I was able to negotiate a discount on my SIPs, but I need to buy the entire batch and it’s about twice as many as I need. So, I did a guest post on Tinyhouseblog looking for locals who might want to split the batch with me and get a serious discount.

http://tinyhouseblog.com/announcement/build-your-own-tiny-house-in-los-angeles/#comments

I’ve already gotten some nice inquiries from locals, some who want in on the deal, some who lack funds or aren’t ready and want advice or help, and some who just want to come help me build it! So that’s very cool.

Because I’ve put a ton of time and effort into research and preparation, I’ve found many ways to save money and increase quality or at the very least, get the same quality for less money. I’ll post about this in the next couple days in hopes it can help someone build their dream.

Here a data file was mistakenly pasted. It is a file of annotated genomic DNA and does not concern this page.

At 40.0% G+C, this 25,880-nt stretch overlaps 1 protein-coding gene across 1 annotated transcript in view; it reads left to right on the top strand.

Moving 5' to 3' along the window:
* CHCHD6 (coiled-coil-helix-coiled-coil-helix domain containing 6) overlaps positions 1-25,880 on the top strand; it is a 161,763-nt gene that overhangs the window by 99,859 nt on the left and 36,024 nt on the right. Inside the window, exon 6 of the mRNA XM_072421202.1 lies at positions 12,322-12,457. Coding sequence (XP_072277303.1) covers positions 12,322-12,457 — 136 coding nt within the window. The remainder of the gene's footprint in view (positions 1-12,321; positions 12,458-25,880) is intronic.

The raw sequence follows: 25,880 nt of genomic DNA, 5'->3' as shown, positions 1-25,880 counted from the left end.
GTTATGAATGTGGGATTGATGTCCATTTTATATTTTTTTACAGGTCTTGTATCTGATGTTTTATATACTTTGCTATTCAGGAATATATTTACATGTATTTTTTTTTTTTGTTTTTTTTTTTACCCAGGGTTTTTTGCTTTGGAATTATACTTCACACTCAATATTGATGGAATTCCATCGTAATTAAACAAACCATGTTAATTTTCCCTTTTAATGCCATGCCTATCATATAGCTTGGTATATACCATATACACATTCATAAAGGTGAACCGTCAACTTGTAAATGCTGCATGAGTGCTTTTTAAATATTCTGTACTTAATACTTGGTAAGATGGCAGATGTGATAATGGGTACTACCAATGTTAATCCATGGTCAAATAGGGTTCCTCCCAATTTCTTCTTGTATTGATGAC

Thanks for all the support and interest, everybody!

Progress!

31 Oct

It’s been a while since I’ve posted. I’ve spent a lot of time studying everything from different construction techniques, to the proper nailing schedules mandated by the County (meaning, which type of nail – and there are many – to how far apart they should be from one another, from edges of plywood, from joints, edges of stick frame elements, etc.).

I definitely have a different approach than charge-right-in Ella at littleyellowdoor.wordpress.com, whom I admire greatly for her initiative.  I myself feel more comfortable figuring out what I’m doing – at least most of the way – and then moving fast. I hate needing something, driving to Home Depot, trying to figure out what I need and realizing I should have brought part of my project with me, taking a guess and buying something, then driving home and  finding out it wasn’t the right thing to buy. Then head back to Home Depot again. Repeat, ad nauseum, lol.